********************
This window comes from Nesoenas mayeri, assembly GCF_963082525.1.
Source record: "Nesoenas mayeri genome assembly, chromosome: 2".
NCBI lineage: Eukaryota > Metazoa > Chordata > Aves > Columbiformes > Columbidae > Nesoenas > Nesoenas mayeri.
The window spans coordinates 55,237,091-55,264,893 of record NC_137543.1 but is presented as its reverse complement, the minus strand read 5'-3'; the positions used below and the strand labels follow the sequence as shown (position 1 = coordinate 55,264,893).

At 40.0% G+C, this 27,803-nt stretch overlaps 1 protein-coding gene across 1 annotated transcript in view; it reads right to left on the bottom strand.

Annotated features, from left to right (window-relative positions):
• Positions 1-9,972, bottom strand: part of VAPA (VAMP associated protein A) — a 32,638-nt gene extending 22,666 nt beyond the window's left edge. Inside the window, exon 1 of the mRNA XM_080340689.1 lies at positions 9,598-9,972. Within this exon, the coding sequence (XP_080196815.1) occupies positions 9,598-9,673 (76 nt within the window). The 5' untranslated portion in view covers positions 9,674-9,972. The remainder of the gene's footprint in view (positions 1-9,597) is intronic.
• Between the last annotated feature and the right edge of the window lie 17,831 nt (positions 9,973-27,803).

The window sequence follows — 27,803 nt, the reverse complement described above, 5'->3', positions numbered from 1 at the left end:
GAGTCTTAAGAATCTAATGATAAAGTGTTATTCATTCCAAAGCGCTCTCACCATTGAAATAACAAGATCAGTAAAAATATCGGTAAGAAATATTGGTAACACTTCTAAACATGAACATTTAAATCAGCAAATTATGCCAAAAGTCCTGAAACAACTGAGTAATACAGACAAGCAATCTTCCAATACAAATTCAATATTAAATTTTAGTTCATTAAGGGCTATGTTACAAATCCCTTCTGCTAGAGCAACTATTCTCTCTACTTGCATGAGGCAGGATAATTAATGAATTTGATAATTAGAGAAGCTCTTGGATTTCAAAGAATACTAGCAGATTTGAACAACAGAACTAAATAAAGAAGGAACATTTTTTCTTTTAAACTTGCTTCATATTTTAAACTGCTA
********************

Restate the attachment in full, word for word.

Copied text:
This window comes from Nesoenas mayeri, assembly GCF_963082525.1.
Source record: "Nesoenas mayeri genome assembly, chromosome: 2".
NCBI lineage: Eukaryota > Metazoa > Chordata > Aves > Columbiformes > Columbidae > Nesoenas > Nesoenas mayeri.
The window spans coordinates 55,237,091-55,264,893 of record NC_137543.1 but is presented as its reverse complement, the minus strand read 5'-3'; the positions used below and the strand labels follow the sequence as shown (position 1 = coordinate 55,264,893).

At 40.0% G+C, this 27,803-nt stretch overlaps 1 protein-coding gene across 1 annotated transcript in view; it reads right to left on the bottom strand.

Annotated features, from left to right (window-relative positions):
• Positions 1-9,972, bottom strand: part of VAPA (VAMP associated protein A) — a 32,638-nt gene extending 22,666 nt beyond the window's left edge. Inside the window, exon 1 of the mRNA XM_080340689.1 lies at positions 9,598-9,972. Within this exon, the coding sequence (XP_080196815.1) occupies positions 9,598-9,673 (76 nt within the window). The 5' untranslated portion in view covers positions 9,674-9,972. The remainder of the gene's footprint in view (positions 1-9,597) is intronic.
• Between the last annotated feature and the right edge of the window lie 17,831 nt (positions 9,973-27,803).

The window sequence follows — 27,803 nt, the reverse complement described above, 5'->3', positions numbered from 1 at the left end:
GAGTCTTAAGAATCTAATGATAAAGTGTTATTCATTCCAAAGCGCTCTCACCATTGAAATAACAAGATCAGTAAAAATATCGGTAAGAAATATTGGTAACACTTCTAAACATGAACATTTAAATCAGCAAATTATGCCAAAAGTCCTGAAACAACTGAGTAATACAGACAAGCAATCTTCCAATACAAATTCAATATTAAATTTTAGTTCATTAAGGGCTATGTTACAAATCCCTTCTGCTAGAGCAACTATTCTCTCTACTTGCATGAGGCAGGATAATTAATGAATTTGATAATTAGAGAAGCTCTTGGATTTCAAAGAATACTAGCAGATTTGAACAACAGAACTAAATAAAGAAGGAACATTTTTTCTTTTAAACTTGCTTCATATTTTAAACTGCTA